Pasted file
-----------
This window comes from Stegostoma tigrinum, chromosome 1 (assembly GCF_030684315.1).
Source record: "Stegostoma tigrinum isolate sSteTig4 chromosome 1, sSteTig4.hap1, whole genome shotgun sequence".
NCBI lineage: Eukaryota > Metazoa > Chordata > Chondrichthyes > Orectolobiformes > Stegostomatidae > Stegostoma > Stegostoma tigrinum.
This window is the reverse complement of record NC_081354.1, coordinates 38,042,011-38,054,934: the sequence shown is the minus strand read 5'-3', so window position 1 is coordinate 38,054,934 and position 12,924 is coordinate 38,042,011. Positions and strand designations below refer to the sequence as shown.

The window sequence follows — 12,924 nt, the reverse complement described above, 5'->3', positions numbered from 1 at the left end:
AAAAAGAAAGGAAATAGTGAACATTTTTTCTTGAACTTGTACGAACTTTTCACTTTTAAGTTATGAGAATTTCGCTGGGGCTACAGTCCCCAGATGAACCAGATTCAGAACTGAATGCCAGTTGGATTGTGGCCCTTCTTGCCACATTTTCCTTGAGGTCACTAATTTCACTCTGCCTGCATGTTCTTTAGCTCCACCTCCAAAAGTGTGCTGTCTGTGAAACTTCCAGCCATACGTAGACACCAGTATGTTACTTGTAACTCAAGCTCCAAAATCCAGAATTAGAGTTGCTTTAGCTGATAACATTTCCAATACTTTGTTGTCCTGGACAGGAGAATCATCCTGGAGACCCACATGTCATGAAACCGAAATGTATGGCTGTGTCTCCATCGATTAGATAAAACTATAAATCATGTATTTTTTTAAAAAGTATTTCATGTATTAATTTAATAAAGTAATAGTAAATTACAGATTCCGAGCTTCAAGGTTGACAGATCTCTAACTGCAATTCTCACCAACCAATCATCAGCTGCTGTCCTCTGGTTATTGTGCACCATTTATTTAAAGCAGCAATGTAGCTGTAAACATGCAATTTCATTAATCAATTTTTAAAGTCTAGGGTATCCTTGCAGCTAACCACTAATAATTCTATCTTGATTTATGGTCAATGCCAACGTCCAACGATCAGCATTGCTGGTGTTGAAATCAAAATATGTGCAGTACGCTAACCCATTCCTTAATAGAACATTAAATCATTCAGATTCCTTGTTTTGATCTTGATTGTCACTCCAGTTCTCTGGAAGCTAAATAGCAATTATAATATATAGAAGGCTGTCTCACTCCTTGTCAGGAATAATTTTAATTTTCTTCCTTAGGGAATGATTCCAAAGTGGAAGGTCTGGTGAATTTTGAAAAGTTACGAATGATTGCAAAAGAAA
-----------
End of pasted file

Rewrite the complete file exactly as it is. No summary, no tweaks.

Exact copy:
This window comes from Stegostoma tigrinum, chromosome 1 (assembly GCF_030684315.1).
Source record: "Stegostoma tigrinum isolate sSteTig4 chromosome 1, sSteTig4.hap1, whole genome shotgun sequence".
NCBI lineage: Eukaryota > Metazoa > Chordata > Chondrichthyes > Orectolobiformes > Stegostomatidae > Stegostoma > Stegostoma tigrinum.
This window is the reverse complement of record NC_081354.1, coordinates 38,042,011-38,054,934: the sequence shown is the minus strand read 5'-3', so window position 1 is coordinate 38,054,934 and position 12,924 is coordinate 38,042,011. Positions and strand designations below refer to the sequence as shown.

The window sequence follows — 12,924 nt, the reverse complement described above, 5'->3', positions numbered from 1 at the left end:
AAAAAGAAAGGAAATAGTGAACATTTTTTCTTGAACTTGTACGAACTTTTCACTTTTAAGTTATGAGAATTTCGCTGGGGCTACAGTCCCCAGATGAACCAGATTCAGAACTGAATGCCAGTTGGATTGTGGCCCTTCTTGCCACATTTTCCTTGAGGTCACTAATTTCACTCTGCCTGCATGTTCTTTAGCTCCACCTCCAAAAGTGTGCTGTCTGTGAAACTTCCAGCCATACGTAGACACCAGTATGTTACTTGTAACTCAAGCTCCAAAATCCAGAATTAGAGTTGCTTTAGCTGATAACATTTCCAATACTTTGTTGTCCTGGACAGGAGAATCATCCTGGAGACCCACATGTCATGAAACCGAAATGTATGGCTGTGTCTCCATCGATTAGATAAAACTATAAATCATGTATTTTTTTAAAAAGTATTTCATGTATTAATTTAATAAAGTAATAGTAAATTACAGATTCCGAGCTTCAAGGTTGACAGATCTCTAACTGCAATTCTCACCAACCAATCATCAGCTGCTGTCCTCTGGTTATTGTGCACCATTTATTTAAAGCAGCAATGTAGCTGTAAACATGCAATTTCATTAATCAATTTTTAAAGTCTAGGGTATCCTTGCAGCTAACCACTAATAATTCTATCTTGATTTATGGTCAATGCCAACGTCCAACGATCAGCATTGCTGGTGTTGAAATCAAAATATGTGCAGTACGCTAACCCATTCCTTAATAGAACATTAAATCATTCAGATTCCTTGTTTTGATCTTGATTGTCACTCCAGTTCTCTGGAAGCTAAATAGCAATTATAATATATAGAAGGCTGTCTCACTCCTTGTCAGGAATAATTTTAATTTTCTTCCTTAGGGAATGATTCCAAAGTGGAAGGTCTGGTGAATTTTGAAAAGTTACGAATGATTGCAAAAGAAA